By John A. Parks
Paul Resika, a painter whose vision combines lyrical color, glorious brushing, and bold simplification, is one of the last surviving lions of the New York School. Born in 1928, he was trained by Hans Hofmann during his teenage years and mounted his first one-manshow in Manhattan at the age of 19.Although he chose not to be quoted directlyfor this article, the artist recently spoke fondly about the small size of the art world in the late 1940s and the way in which it was possible to meet all the poets and painters in very short order. He remembers meeting De Kooning before the great painter ever had an exhibition, and he describes his own role as that of a green kid who had none of the years of work that the Abstract Expressionists had behind them. In spite of his early success, Resika felt he needed to find his own voice and very quickly turned away from abstraction to work on representational paintings. Living in Europe for a while, his early landscapes were heavily influenced by Corot and were created using a quiet tonal palette. Still, the artist retained the forthright and sometimes risky brushing of the Abstract Expressionists. His work involved making series of paintings based on a small number of motifs, a strategy he has pursued throughout the many incarnations that his work has taken over the years.
The influence of later French painting gradually began to make itself felt in Resika’s work. The vibrant color and elegant taste of such Fauvist painters as Albert Marquet (1875–1947), Kees van Dongen (1877–1968), and Raoul Dufy (1887–1953), encouraged him to try a bolder palette. The 1977 painting Dragon Dune presents the world with a pink sky and orange sand backed by subtle greens. Working directly from nature, the artist concentrates on his own response rather than the appearance of his subject. The exaggerated color and strong brushing become expressive tools launched into action by the suggestive power of the view. Another motif Resika took up in these years was a collection of farm buildings that once belonged to the Marquis de Sade. Sitting together like the bare bones of some classical composition, they are surrounded by the impossibly rich greens of a fantast’s French countryside and backed by a luminously blue sea.
In the 1980s, Resika discovered a new motif close to his summer home on Cape Cod—the squat rectangles of the pier buildings on the seafront at Provincetown. In Provincetown Pier, 6th October, the artist reduces his motif to a near abstraction, presenting the pier buildings as almost drab grays against a luridly vibrant orange-and-yellow sky. The sea in the foreground seems to act in a completely different world, sitting quietly in a resonant violet-blue. The effect is achieved with fearlessly direct brushing delivered with masterful assurance.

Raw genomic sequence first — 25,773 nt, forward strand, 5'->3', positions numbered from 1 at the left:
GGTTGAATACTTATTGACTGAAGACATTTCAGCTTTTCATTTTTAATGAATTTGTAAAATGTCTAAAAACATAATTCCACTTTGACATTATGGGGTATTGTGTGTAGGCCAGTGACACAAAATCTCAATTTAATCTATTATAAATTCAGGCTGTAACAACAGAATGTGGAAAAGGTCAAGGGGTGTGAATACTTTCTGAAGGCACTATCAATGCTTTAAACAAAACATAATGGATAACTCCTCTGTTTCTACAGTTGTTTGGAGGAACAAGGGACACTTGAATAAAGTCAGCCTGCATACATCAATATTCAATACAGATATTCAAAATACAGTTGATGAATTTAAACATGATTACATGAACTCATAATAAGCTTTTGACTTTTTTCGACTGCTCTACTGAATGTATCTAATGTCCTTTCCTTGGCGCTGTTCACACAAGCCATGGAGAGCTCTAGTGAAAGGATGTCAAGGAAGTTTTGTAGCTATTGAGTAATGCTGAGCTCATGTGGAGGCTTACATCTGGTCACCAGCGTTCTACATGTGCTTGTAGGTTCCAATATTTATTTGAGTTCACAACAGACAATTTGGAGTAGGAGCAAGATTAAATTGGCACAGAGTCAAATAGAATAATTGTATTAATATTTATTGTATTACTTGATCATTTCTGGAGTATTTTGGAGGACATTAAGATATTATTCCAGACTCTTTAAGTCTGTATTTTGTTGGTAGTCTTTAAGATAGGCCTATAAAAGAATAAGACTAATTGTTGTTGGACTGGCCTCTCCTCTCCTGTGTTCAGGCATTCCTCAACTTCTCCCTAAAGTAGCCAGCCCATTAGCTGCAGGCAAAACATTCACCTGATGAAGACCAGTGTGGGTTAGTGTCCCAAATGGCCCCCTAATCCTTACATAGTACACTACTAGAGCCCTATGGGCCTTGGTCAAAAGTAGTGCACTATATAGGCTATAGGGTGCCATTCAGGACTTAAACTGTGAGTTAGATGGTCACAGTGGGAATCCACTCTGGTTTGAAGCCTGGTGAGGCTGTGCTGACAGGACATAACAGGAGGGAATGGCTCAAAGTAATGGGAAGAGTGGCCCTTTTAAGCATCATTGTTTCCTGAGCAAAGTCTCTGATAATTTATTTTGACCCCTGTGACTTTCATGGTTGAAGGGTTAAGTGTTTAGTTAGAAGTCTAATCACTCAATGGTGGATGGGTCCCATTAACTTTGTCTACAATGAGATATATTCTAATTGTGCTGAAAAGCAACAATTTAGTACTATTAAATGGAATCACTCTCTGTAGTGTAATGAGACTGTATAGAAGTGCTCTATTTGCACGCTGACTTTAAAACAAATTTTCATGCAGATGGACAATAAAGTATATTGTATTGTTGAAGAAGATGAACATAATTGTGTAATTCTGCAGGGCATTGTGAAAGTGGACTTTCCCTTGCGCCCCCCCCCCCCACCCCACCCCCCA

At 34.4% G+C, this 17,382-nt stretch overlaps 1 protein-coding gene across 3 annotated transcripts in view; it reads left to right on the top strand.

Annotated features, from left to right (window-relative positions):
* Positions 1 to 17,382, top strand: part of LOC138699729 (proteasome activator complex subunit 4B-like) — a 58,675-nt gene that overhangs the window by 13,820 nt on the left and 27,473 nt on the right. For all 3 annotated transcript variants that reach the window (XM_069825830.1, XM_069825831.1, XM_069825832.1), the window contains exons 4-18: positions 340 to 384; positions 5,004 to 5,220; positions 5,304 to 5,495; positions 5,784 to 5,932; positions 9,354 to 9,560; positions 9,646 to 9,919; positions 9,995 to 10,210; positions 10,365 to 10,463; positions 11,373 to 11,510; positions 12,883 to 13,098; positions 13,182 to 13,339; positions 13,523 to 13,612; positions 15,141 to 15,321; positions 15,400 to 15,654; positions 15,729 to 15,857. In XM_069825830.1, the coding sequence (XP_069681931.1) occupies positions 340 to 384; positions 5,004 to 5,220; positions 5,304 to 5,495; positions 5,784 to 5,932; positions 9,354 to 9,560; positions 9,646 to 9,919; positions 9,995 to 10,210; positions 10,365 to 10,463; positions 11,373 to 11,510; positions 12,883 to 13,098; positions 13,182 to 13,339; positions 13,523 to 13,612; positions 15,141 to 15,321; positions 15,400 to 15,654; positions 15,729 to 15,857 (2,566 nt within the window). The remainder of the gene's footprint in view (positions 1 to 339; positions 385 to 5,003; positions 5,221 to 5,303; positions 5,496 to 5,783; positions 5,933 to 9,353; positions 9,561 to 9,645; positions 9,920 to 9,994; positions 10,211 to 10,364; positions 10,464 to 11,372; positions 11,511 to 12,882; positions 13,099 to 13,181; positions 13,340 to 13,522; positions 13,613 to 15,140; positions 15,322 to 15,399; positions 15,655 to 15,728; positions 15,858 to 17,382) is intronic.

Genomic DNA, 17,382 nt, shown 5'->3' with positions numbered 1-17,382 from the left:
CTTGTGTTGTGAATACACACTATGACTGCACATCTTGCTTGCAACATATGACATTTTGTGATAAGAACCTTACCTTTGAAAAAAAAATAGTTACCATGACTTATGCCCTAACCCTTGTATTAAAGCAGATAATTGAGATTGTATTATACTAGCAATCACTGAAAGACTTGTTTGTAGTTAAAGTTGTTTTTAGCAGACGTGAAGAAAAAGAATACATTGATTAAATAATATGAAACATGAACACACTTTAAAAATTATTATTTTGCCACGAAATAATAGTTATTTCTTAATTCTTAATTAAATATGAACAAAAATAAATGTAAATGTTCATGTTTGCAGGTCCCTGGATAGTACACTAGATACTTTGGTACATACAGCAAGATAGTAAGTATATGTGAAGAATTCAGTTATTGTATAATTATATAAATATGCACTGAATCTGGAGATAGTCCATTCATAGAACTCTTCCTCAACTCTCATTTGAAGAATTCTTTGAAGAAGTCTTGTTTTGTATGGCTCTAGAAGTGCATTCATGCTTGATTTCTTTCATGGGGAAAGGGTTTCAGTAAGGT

Exhausting his interest in the piers, the artist eventually turned his brush to groupings of small boats in the harbor, garnering combinations of powerful geometric shapes isolated in the surrounding fields of color suggested by the sea and sky. In Vessels No. 19 he finds a way to hang a heavyblack together with brilliantly saturated red, green, andblue shapes over a transparent red ground. Once again, the brushing is utterly decisive and the effect conspires to be both monumental and lighter than air—a pleasure made to last.
In the early 2000s, Resika once again made a radical shift in his work. Inspired by landscapes in both Maine and the Caribbean, as well as the coast of Cape Cod, he began to make pictures of a more assertive geometry. In 2007’s Dark Island, we now find a clearly defined line around everything and forms are simplified to an almost harsh angularity. Triangles dominate, and the suggestions of aplanar structure seem to hark back to some of the strategies of the Cubists. The color palette has shifted, too, with the artist now content to allow large sustained fields of singing, saturated hues to envelop the painting.
Blue Wave follows a similar strategy. The composition is elegantly locked together, with the surprising angle of the wave carrying its abstract sailboat in an aggressive tilted movement against the quieter angles of landscape and lighthouse. Later paintings are still more abstract, and in Red Passage the sailboat, sea, and sky seem immersed in a richly quiet dream under an improbably violet sun while all the warms of the picture are activated by a single green triangle at the prow of the vessel.
A passionate artist, Resika is not shy in expressing his views on art and artists. He decries the way in which the current art world ignores the pleasures of some of the painters he most admires. Dufy, Marquet, and Van Dongen are given short shrift by modern curators while much that is merely pandering and gratuitously provocative gets attention and draws crowds. He speaks with glowing enthusiasm of a recent exhibition of late Renoir paintings, and praises his contemporaries, such as Paul Georges (1923–2002) and Leland Bell (1922–1991), whose work seems to have slipped from view in recent years. Still, Resika has succeeded in having a considerable influence on younger generations, both through his work and through his time as head of the M.F.A. program at Parsons The New School for Design, in New York City. An ability to find a positive take on life seems to drive Resika’s art, a faith that the world will always present something new and wonderful, that making a change is always worth a risk, and that every brushstroke might yet provide some kind of marvelous revelation.